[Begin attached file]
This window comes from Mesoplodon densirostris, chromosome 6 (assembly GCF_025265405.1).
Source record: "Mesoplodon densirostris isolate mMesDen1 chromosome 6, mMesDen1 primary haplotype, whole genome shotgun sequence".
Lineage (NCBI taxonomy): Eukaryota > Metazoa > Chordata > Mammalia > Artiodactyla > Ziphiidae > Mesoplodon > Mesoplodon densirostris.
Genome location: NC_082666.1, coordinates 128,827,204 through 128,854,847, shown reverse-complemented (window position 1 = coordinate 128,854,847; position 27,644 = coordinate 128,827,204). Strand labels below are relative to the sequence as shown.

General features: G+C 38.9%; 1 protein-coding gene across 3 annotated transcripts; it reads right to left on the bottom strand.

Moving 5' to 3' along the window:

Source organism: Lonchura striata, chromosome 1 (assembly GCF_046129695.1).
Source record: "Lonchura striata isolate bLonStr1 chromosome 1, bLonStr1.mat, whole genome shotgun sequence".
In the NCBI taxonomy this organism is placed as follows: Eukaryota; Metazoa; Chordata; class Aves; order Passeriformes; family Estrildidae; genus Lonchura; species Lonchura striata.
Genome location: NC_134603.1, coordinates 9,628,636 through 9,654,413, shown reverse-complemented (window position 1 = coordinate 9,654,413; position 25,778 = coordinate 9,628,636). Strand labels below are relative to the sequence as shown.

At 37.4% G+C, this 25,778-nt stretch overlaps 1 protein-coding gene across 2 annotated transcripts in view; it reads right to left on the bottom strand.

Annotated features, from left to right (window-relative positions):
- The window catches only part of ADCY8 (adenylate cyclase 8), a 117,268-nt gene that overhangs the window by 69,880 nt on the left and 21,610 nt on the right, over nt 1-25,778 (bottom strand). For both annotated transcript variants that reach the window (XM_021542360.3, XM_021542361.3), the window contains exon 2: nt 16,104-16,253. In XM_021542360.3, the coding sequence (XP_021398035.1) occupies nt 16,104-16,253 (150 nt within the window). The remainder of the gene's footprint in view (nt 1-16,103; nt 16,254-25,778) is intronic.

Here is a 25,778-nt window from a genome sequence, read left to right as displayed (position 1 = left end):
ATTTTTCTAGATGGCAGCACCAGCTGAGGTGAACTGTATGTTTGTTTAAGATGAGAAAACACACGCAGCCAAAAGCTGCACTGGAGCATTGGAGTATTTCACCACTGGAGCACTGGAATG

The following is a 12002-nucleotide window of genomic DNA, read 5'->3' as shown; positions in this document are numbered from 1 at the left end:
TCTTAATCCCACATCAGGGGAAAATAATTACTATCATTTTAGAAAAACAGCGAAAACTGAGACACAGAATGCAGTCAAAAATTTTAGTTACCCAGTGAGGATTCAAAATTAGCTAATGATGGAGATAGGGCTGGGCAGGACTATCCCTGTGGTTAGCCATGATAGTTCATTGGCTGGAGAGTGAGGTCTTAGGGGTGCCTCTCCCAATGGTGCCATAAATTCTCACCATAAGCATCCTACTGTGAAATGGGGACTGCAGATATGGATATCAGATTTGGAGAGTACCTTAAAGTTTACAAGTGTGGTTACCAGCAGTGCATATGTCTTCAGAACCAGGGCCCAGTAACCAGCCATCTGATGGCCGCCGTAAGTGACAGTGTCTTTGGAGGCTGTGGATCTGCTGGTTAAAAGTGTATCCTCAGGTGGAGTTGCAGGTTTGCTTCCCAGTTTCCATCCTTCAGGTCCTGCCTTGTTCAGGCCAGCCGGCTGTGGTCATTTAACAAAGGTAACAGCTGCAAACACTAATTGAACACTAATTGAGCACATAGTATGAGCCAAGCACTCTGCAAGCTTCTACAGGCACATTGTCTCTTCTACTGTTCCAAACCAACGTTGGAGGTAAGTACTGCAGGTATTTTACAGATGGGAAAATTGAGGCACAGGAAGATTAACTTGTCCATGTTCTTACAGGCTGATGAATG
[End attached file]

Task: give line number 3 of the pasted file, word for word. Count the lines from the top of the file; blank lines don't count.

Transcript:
Lineage (NCBI taxonomy): Eukaryota > Metazoa > Chordata > Mammalia > Artiodactyla > Ziphiidae > Mesoplodon > Mesoplodon densirostris.